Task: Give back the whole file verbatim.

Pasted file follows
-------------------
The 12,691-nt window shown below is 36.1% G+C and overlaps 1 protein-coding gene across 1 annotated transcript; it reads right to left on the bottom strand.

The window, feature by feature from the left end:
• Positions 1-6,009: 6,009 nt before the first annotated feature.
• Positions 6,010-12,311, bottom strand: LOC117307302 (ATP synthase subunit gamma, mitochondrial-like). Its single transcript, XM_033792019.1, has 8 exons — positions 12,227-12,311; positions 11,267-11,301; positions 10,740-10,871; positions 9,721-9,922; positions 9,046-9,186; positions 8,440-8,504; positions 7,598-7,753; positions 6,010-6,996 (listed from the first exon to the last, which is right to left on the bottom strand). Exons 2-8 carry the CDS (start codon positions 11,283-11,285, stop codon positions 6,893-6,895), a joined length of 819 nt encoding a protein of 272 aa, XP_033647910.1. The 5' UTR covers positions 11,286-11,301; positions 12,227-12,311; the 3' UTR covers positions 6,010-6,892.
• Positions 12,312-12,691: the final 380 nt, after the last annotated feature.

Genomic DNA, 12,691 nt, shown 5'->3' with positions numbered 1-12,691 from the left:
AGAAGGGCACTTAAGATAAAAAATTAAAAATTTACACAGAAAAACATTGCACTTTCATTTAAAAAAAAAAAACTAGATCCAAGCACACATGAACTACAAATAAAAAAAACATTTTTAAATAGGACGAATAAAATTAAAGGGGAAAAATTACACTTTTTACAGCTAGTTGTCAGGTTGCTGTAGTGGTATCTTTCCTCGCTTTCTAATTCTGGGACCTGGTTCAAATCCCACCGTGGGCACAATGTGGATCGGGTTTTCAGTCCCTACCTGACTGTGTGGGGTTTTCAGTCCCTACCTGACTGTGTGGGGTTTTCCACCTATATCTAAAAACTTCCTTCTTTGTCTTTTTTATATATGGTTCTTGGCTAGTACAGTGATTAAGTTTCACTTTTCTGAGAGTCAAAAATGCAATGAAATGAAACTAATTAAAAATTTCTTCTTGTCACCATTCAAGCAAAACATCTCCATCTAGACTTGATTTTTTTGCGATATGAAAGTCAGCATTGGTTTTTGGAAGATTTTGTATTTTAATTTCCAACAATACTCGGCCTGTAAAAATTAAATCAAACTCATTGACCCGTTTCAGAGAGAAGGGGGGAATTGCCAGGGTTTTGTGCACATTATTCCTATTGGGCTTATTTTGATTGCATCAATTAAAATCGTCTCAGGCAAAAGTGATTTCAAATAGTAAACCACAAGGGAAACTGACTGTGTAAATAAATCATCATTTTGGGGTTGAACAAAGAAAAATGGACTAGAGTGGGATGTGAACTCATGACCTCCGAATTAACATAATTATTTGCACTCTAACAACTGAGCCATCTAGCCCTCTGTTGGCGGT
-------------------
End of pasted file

The 12,691-nt window shown below is 36.1% G+C and overlaps 1 protein-coding gene across 1 annotated transcript; it reads right to left on the bottom strand.

The window, feature by feature from the left end:
• Positions 1-6,009: 6,009 nt before the first annotated feature.
• Positions 6,010-12,311, bottom strand: LOC117307302 (ATP synthase subunit gamma, mitochondrial-like). Its single transcript, XM_033792019.1, has 8 exons — positions 12,227-12,311; positions 11,267-11,301; positions 10,740-10,871; positions 9,721-9,922; positions 9,046-9,186; positions 8,440-8,504; positions 7,598-7,753; positions 6,010-6,996 (listed from the first exon to the last, which is right to left on the bottom strand). Exons 2-8 carry the CDS (start codon positions 11,283-11,285, stop codon positions 6,893-6,895), a joined length of 819 nt encoding a protein of 272 aa, XP_033647910.1. The 5' UTR covers positions 11,286-11,301; positions 12,227-12,311; the 3' UTR covers positions 6,010-6,892.
• Positions 12,312-12,691: the final 380 nt, after the last annotated feature.

Genomic DNA, 12,691 nt, shown 5'->3' with positions numbered 1-12,691 from the left:
AGAAGGGCACTTAAGATAAAAAATTAAAAATTTACACAGAAAAACATTGCACTTTCATTTAAAAAAAAAAAACTAGATCCAAGCACACATGAACTACAAATAAAAAAAACATTTTTAAATAGGACGAATAAAATTAAAGGGGAAAAATTACACTTTTTACAGCTAGTTGTCAGGTTGCTGTAGTGGTATCTTTCCTCGCTTTCTAATTCTGGGACCTGGTTCAAATCCCACCGTGGGCACAATGTGGATCGGGTTTTCAGTCCCTACCTGACTGTGTGGGGTTTTCAGTCCCTACCTGACTGTGTGGGGTTTTCCACCTATATCTAAAAACTTCCTTCTTTGTCTTTTTTATATATGGTTCTTGGCTAGTACAGTGATTAAGTTTCACTTTTCTGAGAGTCAAAAATGCAATGAAATGAAACTAATTAAAAATTTCTTCTTGTCACCATTCAAGCAAAACATCTCCATCTAGACTTGATTTTTTTGCGATATGAAAGTCAGCATTGGTTTTTGGAAGATTTTGTATTTTAATTTCCAACAATACTCGGCCTGTAAAAATTAAATCAAACTCATTGACCCGTTTCAGAGAGAAGGGGGGAATTGCCAGGGTTTTGTGCACATTATTCCTATTGGGCTTATTTTGATTGCATCAATTAAAATCGTCTCAGGCAAAAGTGATTTCAAATAGTAAACCACAAGGGAAACTGACTGTGTAAATAAATCATCATTTTGGGGTTGAACAAAGAAAAATGGACTAGAGTGGGATGTGAACTCATGACCTCCGAATTAACATAATTATTTGCACTCTAACAACTGAGCCATCTAGCCCTCTGTTGGCGGT